hot_wasabi (683963) | more than 6 years ago | (#21281509)

There's an intersting Sci Fi novel that asks "What if the cataclysmic Tunguska explosion of 1908 was caused, not by a meteor or a comet, but by a microscopic black hole?": Singularity by Bill DeSmedt, 2004 [amazon.com]. Download the FREE unabridged audio book [podiobooks.com], read by the author.

Re:Comet, meteor, or ... microscopic black hole? (1)

Boronx (228853) | more than 6 years ago | (#21281601)

Didn't David Brin's Earth use the same idea?

Re:Comet, meteor, or ... microscopic black hole? (1)

hot_wasabi (683963) | more than 6 years ago | (#21281677)

Indeed! I'd say that Singularity is more of an action/mystery, whereas Brin's Earth is more speculative/philosophical SF.

Re:Comet, meteor, or ... microscopic black hole? (1)

SatanicPuppy (611928) | more than 6 years ago | (#21281667)

Sounds like Earth [amazon.com] written by David Brin...in 1991. It was up for a Hugo, same year.

Re:Comet, meteor, or ... microscopic black hole? (1)

hot_wasabi (683963) | more than 6 years ago | (#21282621)

Apparently Brin is a fan of Singularity, per this back cover blurb: back cover [amazon.com] of Singularity: "DeSmedt veers an action-packed thriller into perilous realms of black hole physics. The combination of adrenaline and intellect sizzles." -- David Brin, Hugo and Nebula award-winning author.

Or antimatter, cosmic string, or other buzzword. (1)

argent (18001) | more than 6 years ago | (#21282487)

The speculation that the Tunguska impact might have been a quantum black hole was rife during the brief period between Hawking's conception of the idea and his later demolition of it. Larry Niven used it as part of the background for his 1975 short story "The Borderlands of Sol", starring Beywulf Schaffer and a distant descendant of the physicist and SF writer Robert Forward.

David Brin's 1990 novel Earth is about an artificial super-dense object, a quantum string as massive and much longer lived than a black hole, that has been injected into the Earth to destroy it. The possibility that the injection point was Tunguska is brought up.

Antimatter has been another popular explanation for the Tunguska event.

"And Having Writ" was better (1)

spun (1352) | more than 6 years ago | (#21283475)

It's a story about aliens who's drive malfunctions on final approach to earth. They have no choice but to use their last ditch 'uncertainty machine' which catapults them into a mirror universe where they don't crash at Tunguska. They try to pull the old 'increase he native's tech level so they can fix our spacecraft' routine, so they travel around the planet trying to jump start WWI, but things go hilariously awry. Great story.

ObGhostbusters (0)

Anonymous Coward | more than 6 years ago | (#21281897)

The Tunguska Blast was the biggest interdimensional crostip until the Gozer event of 1984.

After all these years! (1)

ale_ryu (1102077) | more than 6 years ago | (#21281965)

They finally suspect that the suspicious lake laying right at the center of a suspiciously devastated area might be the crater left by a comet crash.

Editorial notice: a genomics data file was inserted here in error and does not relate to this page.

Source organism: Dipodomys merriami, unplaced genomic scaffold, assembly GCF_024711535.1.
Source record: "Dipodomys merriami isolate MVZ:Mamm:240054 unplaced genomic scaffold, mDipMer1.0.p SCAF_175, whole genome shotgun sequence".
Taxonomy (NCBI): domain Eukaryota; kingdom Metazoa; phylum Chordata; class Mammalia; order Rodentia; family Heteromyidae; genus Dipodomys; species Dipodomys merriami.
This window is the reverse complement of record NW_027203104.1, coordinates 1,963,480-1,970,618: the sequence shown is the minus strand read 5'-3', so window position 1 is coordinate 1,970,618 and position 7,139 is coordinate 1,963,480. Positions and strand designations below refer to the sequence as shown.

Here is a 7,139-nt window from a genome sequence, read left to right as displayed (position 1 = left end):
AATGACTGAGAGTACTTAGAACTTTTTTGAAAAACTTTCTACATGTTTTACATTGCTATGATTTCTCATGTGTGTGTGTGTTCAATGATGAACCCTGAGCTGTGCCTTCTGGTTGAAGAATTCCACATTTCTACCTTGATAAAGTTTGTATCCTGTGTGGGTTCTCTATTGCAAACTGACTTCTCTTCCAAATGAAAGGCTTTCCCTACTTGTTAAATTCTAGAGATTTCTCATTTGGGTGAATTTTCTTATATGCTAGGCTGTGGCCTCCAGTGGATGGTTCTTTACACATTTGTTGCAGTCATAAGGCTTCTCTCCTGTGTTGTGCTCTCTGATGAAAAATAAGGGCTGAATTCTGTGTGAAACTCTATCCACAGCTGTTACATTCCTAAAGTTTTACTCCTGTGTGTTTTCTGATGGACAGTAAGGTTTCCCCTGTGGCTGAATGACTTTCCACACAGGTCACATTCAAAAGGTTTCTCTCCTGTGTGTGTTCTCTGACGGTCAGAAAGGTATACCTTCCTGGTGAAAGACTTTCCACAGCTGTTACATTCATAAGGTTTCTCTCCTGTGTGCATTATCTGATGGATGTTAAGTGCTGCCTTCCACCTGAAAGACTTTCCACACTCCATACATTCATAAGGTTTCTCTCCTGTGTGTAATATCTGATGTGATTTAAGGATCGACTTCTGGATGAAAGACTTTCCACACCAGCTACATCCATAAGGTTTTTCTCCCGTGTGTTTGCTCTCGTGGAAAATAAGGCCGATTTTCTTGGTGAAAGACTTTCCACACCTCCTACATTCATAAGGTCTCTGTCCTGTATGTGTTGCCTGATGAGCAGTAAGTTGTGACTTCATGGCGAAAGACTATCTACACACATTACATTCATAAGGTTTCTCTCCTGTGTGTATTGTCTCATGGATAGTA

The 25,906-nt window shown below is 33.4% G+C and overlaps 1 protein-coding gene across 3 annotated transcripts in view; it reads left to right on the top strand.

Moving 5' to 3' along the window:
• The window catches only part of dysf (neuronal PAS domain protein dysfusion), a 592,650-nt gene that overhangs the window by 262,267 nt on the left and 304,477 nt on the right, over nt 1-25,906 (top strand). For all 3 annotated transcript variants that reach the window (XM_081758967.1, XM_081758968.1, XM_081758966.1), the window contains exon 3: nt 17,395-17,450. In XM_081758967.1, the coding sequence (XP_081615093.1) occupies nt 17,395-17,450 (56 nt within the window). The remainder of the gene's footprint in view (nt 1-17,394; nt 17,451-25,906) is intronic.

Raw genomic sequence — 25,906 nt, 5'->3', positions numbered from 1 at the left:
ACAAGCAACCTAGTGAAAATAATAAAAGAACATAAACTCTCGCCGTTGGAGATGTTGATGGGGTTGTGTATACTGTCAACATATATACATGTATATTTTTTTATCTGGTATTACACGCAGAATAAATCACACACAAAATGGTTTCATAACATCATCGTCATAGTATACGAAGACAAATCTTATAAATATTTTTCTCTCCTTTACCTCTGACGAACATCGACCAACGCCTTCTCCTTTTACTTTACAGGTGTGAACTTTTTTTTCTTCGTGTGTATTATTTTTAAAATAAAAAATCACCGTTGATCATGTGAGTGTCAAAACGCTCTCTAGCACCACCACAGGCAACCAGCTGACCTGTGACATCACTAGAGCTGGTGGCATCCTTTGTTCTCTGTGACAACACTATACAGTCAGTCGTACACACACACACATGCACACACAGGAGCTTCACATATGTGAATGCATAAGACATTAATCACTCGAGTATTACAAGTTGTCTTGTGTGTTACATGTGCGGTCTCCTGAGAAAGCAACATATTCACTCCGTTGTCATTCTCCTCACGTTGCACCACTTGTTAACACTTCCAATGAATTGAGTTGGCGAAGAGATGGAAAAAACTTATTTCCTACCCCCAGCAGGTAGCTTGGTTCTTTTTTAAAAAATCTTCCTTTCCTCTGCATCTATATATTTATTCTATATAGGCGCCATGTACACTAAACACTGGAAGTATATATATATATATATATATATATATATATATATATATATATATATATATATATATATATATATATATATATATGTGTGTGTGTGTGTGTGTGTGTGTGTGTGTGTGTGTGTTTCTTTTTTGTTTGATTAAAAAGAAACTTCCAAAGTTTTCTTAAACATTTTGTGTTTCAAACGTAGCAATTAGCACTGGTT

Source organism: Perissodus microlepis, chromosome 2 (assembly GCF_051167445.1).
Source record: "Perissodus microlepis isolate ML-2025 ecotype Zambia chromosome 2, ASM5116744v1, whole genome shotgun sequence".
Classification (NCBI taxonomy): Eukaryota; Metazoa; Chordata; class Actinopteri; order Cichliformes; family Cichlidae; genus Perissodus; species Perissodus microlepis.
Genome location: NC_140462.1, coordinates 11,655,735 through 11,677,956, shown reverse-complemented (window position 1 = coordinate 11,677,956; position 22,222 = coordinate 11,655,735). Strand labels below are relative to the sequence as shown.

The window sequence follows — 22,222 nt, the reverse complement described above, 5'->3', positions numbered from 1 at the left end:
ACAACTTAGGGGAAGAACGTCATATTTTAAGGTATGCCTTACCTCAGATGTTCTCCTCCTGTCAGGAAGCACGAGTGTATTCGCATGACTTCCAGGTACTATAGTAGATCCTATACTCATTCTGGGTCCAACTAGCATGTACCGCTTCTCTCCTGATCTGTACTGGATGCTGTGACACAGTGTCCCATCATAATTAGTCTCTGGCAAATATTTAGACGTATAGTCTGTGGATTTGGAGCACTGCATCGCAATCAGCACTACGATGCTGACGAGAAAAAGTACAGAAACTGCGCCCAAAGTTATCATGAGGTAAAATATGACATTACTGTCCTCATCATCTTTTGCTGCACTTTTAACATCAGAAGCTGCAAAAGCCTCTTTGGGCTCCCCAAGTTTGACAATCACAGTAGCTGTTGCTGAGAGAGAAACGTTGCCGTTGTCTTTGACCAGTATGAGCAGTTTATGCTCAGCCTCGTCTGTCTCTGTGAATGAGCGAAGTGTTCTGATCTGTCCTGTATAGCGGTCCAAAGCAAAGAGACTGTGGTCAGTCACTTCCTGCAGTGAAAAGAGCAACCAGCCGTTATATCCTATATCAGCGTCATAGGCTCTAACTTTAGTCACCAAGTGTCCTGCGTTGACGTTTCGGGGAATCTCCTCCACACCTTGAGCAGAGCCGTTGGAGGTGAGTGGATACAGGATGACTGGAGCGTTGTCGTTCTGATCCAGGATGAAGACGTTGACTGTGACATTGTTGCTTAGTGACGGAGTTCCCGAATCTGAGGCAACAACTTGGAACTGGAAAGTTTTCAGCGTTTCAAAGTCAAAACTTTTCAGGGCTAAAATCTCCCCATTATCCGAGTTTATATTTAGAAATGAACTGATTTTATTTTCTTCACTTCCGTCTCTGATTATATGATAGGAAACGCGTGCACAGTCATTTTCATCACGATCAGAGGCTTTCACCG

Nah, seriously speaking, it must have been pretty hard to figure it out after all these years. Tip of the hat to them!


ale

Nothing new, exaggerated story by Nat. Geo. (1)

InvisblePinkUnicorn (1126837) | more than 6 years ago | (#21282049)

Gasperini claims this is a new discovery, and yet in 2001 he was publishing papers indicating this belief. I think he's exaggerating when he says "we didn't have a clue that Lake Cheko might fill a crater" before finding this latest evidence.

Either that, or National Geographic is misrepresenting his Gasperini's quotes to make a story where there isn't one.

Re:Nothing new, exaggerated story by Nat. Geo. (1)

JasterBobaMereel (1102861) | more than 6 years ago | (#21282401)

The impact was in 1908 - First expedition to investigate was in 1927 - no crater found

The epicentre was marked by a group of trees still standing upright, their branches and bark stripped off, and all the trees around them blown over away from this point, what is now known to be the classic signs of an air-blast

The Lake was known about and recorded before the event, is much older than the event, and is not an impact crater!

Note this study was done by Marine Geologists who are obviously familiar with the lasting effects of air-blasts and terrestrial impact craters?

What, no Ghostbusters quotes? (-1, Redundant)

altinos.com (919185) | more than 6 years ago | (#21282299)

Dr Ray Stantz: You have been a participant in the biggest interdimensional cross rip since the Tunguska blast of 1909! Louis: Felt great. Dr. Egon Spengler: We'd like to get a sample of your brain tissue. Louis: Okay.

likely natural gas, not comet/asteroid/etc. (3, Interesting)

Sara Chan (138144) | more than 6 years ago | (#21283081)

The hypothesis that the blast was due to a comet/asteroid/etc. has been around for a long time. The problem with this hypothesis is that it does not fit at all well with the observations (e.g. the strange sounds and lights that preceded the blast for days; and so on). An alternative hypothesis was proposed by Wolfgang Kundt, a researcher at the Institut für Astrophysik der Universität Bonn:

Kundt W. (2001),
The 1908 Tunguska catastrophe: An alternative explanation [ernet.in]”,
Current Science, 81: 399–407.

Kundt's paper explains the various problems with the comet/asteroid hypothesis. It also proposes an alternative hypothesis: that Tunguska was a natural gas leak (from the ground), that went on for days, building up, until ignited by a lightning strike.

This explanation seems to fit the observations well. Perhaps the main reason it has not gotten much attention is that it is not very exotic.